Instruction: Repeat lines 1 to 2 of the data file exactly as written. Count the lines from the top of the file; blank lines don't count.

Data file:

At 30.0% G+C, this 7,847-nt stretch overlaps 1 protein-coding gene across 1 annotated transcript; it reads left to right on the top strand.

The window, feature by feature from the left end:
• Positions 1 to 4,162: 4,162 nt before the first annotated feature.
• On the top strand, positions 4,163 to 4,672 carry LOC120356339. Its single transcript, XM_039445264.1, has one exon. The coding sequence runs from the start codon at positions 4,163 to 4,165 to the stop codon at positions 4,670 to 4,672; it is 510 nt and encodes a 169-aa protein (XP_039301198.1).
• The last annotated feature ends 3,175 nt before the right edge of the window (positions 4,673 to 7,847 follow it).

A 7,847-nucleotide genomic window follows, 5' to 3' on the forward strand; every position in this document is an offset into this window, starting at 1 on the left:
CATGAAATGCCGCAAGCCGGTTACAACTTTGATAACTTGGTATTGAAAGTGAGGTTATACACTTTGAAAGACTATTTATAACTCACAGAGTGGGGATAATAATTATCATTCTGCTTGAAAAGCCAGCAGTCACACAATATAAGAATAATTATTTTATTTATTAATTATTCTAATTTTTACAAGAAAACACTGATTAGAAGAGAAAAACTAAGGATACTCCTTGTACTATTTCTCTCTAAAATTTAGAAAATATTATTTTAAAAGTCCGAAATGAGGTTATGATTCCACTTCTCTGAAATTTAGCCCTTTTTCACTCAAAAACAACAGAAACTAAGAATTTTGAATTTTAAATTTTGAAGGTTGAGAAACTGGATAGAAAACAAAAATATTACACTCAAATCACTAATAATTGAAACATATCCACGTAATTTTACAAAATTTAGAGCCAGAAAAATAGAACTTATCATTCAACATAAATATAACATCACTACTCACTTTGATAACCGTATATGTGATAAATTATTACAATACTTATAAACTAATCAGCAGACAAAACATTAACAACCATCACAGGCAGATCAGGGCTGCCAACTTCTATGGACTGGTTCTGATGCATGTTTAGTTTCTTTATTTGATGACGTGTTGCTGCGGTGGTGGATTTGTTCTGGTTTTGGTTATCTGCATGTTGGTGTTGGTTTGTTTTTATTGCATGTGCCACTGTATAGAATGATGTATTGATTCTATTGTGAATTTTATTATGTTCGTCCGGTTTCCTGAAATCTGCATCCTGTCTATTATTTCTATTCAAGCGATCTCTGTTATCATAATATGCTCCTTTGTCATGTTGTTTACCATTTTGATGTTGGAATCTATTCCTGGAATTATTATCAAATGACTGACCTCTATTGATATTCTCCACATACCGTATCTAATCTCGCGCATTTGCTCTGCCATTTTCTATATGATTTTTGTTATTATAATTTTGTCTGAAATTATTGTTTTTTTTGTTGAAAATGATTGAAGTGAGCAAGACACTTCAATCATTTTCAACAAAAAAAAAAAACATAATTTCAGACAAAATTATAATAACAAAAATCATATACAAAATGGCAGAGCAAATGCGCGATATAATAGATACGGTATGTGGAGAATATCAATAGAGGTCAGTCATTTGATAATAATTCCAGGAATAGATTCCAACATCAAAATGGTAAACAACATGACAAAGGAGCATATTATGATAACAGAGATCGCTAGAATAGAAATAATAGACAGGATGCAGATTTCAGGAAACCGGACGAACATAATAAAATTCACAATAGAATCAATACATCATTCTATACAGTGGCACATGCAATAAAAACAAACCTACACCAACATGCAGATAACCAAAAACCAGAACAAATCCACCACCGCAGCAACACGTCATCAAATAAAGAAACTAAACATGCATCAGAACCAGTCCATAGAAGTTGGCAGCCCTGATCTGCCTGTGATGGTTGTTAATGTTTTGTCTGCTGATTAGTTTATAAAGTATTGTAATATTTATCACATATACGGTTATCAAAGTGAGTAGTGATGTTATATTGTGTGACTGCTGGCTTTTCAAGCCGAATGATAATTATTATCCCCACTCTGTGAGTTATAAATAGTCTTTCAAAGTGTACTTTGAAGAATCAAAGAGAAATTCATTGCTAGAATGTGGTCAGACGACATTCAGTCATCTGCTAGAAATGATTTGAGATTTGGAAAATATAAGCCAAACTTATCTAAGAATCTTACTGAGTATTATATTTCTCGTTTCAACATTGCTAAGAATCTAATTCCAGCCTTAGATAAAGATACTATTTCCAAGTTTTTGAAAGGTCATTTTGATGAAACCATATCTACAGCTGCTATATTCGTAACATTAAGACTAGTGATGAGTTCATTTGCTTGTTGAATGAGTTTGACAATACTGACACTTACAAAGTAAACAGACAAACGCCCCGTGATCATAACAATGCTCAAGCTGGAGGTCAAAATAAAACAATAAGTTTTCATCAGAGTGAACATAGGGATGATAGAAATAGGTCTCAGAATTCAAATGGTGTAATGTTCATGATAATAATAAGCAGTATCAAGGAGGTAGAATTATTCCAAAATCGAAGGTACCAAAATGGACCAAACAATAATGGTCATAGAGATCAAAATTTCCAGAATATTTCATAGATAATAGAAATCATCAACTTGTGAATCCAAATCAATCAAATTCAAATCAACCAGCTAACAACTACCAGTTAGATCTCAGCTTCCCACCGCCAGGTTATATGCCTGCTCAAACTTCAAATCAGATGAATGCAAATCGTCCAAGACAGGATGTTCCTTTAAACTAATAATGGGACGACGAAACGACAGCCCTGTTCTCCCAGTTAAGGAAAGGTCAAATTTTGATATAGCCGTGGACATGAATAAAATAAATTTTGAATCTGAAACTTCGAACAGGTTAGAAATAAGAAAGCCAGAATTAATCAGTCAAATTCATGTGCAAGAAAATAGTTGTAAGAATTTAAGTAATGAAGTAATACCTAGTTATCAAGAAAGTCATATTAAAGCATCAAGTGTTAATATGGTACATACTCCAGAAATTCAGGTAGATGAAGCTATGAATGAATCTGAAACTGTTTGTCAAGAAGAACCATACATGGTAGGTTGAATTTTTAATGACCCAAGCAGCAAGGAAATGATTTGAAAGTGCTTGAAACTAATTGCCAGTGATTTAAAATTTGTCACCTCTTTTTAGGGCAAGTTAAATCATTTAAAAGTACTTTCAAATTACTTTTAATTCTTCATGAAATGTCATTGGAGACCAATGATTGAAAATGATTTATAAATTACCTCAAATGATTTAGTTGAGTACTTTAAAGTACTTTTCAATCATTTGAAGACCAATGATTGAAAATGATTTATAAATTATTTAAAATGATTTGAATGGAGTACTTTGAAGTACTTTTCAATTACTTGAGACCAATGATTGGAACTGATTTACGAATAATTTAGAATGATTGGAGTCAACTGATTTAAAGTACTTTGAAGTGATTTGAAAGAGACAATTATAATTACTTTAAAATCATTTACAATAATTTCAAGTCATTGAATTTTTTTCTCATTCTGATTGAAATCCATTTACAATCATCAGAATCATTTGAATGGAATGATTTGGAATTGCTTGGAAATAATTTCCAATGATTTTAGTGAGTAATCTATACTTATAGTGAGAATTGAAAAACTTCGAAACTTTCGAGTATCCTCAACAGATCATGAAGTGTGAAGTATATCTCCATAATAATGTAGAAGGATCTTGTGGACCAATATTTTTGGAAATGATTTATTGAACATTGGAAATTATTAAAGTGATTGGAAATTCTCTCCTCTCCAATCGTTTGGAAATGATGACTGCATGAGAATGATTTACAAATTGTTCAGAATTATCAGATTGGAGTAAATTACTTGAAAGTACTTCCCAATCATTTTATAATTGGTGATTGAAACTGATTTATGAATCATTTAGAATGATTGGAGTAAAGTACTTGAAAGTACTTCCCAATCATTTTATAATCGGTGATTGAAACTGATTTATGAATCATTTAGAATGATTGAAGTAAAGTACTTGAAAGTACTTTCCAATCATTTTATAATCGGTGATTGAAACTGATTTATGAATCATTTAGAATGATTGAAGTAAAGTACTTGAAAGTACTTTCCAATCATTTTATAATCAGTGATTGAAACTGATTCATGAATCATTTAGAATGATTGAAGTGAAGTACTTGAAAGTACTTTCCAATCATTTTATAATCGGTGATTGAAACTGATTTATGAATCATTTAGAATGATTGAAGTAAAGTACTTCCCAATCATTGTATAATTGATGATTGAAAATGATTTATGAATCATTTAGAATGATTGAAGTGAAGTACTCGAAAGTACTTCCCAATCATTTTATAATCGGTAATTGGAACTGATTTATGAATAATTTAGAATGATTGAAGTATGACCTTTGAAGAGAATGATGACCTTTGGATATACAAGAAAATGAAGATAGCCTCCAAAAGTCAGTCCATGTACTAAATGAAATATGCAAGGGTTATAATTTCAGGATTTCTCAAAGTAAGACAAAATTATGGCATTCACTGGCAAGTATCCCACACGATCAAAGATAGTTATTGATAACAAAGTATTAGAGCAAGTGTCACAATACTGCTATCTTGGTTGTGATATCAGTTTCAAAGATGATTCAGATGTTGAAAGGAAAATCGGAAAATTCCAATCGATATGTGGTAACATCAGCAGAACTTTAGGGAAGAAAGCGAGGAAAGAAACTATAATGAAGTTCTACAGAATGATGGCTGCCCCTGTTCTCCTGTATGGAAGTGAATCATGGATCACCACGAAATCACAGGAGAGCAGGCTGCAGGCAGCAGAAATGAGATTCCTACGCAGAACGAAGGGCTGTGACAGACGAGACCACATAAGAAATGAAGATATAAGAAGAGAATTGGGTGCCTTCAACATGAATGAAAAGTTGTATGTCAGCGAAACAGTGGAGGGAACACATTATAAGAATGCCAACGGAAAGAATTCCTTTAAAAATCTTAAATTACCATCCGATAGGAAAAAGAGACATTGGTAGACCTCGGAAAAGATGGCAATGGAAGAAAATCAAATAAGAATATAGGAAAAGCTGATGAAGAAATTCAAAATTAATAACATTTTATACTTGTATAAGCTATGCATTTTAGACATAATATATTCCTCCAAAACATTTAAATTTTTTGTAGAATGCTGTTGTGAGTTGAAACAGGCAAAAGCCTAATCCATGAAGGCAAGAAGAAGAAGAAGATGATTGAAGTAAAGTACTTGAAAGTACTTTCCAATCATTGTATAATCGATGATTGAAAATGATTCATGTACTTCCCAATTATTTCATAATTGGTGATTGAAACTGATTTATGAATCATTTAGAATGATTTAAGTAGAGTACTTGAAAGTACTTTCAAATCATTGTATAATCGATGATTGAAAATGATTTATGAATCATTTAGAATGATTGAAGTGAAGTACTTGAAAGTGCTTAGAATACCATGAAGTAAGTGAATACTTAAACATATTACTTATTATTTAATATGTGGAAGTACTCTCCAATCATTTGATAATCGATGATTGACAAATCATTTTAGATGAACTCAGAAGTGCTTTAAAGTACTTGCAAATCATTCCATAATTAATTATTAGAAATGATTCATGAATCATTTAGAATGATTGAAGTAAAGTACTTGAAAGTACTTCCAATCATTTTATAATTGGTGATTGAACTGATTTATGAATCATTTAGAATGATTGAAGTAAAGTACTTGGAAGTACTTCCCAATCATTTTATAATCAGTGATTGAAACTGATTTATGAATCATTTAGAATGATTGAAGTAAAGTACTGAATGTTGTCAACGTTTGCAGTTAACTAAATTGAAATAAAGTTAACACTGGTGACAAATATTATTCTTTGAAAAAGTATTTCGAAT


At 30.0% G+C, this 7,847-nt stretch overlaps 1 protein-coding gene across 1 annotated transcript; it reads left to right on the top strand.

The window, feature by feature from the left end: